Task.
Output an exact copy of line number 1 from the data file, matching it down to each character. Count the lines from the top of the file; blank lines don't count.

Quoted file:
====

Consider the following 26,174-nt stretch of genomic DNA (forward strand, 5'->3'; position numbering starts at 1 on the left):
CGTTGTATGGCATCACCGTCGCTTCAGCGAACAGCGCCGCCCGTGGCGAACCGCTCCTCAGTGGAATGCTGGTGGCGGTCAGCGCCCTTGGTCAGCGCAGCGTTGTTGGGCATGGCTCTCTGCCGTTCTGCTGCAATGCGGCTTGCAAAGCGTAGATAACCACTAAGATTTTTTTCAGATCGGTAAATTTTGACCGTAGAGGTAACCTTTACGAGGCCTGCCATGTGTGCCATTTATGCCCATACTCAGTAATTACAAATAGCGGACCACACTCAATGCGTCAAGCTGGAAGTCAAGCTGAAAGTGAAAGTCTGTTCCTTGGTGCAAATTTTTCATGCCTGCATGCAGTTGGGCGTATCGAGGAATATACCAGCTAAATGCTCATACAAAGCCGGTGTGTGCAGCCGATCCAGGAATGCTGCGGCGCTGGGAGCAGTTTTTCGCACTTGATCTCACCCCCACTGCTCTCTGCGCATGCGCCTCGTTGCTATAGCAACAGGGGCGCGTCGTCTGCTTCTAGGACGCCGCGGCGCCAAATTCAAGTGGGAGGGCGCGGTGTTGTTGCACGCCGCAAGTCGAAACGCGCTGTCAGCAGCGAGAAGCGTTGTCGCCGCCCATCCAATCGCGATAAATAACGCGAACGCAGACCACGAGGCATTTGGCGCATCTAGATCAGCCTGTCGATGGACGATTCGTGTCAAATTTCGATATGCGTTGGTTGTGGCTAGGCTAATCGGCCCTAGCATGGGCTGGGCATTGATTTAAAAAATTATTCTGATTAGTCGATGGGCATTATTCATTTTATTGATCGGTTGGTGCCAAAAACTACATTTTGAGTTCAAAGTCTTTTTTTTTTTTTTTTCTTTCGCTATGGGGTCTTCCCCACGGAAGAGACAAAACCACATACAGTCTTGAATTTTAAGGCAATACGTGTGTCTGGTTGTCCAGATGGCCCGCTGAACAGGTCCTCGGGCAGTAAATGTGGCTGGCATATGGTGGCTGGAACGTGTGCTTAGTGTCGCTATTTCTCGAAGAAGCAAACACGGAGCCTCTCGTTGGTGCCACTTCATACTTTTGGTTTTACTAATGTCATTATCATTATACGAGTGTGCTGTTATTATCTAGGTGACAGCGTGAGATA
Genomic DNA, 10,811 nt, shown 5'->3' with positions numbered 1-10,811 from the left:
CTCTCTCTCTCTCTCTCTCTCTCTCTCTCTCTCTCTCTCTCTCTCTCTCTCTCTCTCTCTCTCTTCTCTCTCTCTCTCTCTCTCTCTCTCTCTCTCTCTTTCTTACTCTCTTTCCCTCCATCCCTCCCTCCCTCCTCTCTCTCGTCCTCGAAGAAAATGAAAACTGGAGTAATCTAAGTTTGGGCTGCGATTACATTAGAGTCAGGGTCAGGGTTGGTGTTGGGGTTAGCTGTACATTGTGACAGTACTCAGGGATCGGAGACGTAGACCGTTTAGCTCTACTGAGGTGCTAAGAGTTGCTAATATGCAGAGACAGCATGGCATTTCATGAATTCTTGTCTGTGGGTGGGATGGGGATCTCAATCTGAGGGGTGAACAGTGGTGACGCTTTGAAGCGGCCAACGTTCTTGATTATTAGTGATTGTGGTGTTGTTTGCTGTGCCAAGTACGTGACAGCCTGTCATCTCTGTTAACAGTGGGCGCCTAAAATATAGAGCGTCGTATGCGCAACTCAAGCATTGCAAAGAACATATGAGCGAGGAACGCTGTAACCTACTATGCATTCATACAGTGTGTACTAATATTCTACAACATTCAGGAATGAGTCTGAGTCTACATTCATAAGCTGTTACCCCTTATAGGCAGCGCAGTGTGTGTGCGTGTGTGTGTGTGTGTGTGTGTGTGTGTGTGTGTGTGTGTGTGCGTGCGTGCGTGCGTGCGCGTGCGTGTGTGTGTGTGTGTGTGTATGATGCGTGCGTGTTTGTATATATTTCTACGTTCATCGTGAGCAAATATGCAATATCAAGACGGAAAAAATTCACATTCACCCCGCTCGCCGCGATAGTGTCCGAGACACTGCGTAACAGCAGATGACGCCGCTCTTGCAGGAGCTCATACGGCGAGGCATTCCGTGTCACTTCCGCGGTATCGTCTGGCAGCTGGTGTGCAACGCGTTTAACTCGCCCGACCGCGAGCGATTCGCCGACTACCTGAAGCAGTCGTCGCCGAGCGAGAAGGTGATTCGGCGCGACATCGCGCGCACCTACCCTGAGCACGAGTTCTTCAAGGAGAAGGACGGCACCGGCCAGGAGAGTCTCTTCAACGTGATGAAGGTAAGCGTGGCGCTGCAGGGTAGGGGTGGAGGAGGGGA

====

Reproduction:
Consider the following 26,174-nt stretch of genomic DNA (forward strand, 5'->3'; position numbering starts at 1 on the left):